Hopefully, though, we should start to see some spectrum consolidation and a shift to a more manageable number of frequency bands. Couple this with the work that chipset companies are doing with multiband support, and life should get easier for vendors – and their customers.
According to Alan Hadden, president of the GSA, there are now 57 commercial LTE networks in 32 countries. In addition, 63 manufacturers have announced a total of 347 LTE-enabled user devices:
“The main growth trend in 2012 so far is the launch of LTE-capable smartphones and tablets. The number of smartphones has increased by one third since January 2012, and the number of LTE-capable tablets increased 72 per cent in the same period.”
The GSA adds that the majority of LTE user devices today (170) support the 700MHz bands where LTE networks and services are developing fastest, especially in North America. As European networks come on line, more devices on the other prime bands will appear. In addition to the 170 devices that support 700MHz, the GSA report that there are 94 devices that support 2.6GHz (eUTRAN band 7), 75 devices support 1.8GHz (band 3) and 72 devices support 800MHz (band 20). Of these, 57 offer ‘full European’ support across all three bands (7, 3 and 20).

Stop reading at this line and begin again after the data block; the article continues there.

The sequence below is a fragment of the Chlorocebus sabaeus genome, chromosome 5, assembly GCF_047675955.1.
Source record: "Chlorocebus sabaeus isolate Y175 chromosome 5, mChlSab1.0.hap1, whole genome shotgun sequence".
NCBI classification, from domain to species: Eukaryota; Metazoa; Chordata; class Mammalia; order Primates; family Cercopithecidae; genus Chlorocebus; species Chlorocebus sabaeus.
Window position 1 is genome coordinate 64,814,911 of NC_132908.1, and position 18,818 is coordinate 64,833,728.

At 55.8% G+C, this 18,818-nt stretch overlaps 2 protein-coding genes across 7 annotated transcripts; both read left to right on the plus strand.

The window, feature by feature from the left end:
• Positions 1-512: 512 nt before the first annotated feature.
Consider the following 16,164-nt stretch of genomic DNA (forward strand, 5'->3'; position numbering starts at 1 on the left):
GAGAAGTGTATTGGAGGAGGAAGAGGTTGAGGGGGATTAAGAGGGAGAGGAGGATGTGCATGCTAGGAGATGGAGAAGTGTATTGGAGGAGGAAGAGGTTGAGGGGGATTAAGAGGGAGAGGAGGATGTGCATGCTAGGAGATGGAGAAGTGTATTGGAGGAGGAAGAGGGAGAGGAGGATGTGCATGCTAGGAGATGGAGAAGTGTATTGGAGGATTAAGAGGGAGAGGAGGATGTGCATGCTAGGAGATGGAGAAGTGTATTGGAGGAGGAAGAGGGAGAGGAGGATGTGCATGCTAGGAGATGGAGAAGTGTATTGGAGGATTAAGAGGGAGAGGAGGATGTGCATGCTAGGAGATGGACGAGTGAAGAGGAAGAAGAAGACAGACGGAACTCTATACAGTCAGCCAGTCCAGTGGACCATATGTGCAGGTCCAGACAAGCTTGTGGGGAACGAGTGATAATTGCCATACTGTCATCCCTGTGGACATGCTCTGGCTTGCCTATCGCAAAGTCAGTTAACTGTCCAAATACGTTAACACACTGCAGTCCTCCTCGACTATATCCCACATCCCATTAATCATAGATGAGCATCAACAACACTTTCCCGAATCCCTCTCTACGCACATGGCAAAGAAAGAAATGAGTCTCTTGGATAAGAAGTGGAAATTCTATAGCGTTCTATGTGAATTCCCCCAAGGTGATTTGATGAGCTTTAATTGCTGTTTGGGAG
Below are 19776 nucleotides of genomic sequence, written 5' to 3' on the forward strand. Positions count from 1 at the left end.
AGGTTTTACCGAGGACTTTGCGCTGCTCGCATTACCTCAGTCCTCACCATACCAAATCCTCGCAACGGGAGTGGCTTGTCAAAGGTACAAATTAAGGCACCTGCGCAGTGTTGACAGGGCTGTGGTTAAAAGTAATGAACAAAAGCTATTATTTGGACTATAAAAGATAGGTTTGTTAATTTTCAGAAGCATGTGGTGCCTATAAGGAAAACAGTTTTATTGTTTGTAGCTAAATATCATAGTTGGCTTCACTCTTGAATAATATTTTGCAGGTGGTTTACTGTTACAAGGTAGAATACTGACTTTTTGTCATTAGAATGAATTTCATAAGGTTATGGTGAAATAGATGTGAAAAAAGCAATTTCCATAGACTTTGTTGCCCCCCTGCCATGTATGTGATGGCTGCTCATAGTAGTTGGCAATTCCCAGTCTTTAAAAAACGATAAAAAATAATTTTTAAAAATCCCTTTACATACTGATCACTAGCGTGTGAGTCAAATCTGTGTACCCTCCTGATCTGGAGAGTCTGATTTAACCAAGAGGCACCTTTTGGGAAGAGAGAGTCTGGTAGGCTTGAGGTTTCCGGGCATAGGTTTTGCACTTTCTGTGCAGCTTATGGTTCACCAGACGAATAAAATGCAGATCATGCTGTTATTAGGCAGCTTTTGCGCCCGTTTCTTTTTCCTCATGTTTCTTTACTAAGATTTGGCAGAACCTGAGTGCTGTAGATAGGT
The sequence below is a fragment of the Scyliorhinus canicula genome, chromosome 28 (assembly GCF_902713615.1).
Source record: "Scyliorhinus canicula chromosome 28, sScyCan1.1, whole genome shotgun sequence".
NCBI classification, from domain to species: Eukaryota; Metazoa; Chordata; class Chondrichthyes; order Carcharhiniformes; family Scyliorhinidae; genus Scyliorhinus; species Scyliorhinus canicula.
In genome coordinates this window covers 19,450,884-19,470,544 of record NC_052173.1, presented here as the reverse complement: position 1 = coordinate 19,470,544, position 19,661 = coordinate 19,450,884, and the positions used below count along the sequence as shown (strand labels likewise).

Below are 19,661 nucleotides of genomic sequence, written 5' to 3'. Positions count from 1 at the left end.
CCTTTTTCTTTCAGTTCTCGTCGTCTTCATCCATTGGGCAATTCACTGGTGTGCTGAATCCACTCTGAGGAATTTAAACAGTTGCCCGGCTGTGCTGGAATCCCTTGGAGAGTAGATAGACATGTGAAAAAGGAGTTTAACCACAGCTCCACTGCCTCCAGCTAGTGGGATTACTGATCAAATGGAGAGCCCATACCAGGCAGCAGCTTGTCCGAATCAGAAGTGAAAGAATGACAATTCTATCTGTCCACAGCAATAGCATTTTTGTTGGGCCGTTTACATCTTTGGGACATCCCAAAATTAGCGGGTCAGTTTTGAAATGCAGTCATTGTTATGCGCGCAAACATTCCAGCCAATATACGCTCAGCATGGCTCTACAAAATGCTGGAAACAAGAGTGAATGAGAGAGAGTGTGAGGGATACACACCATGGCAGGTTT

And so we return to Apple. Yes, it made a mistake, but it won’t be the last device vendor to be caught out by the horrendous mess that is LTE’s operating spectrum. Advice for other vendors? Do your homework, don’t make assumptions, and please, be extremely clear about your product’s compatibility. Simply offering a device as being “LTE” is not good enough. It’s insulting to your customers and will make you look foolish.
Advice to the standards bodies and regulatory authorities? You messed up “4G”, so it’s your responsibility clean up the mess and impose stricter controls on claims of “LTE compatibility”.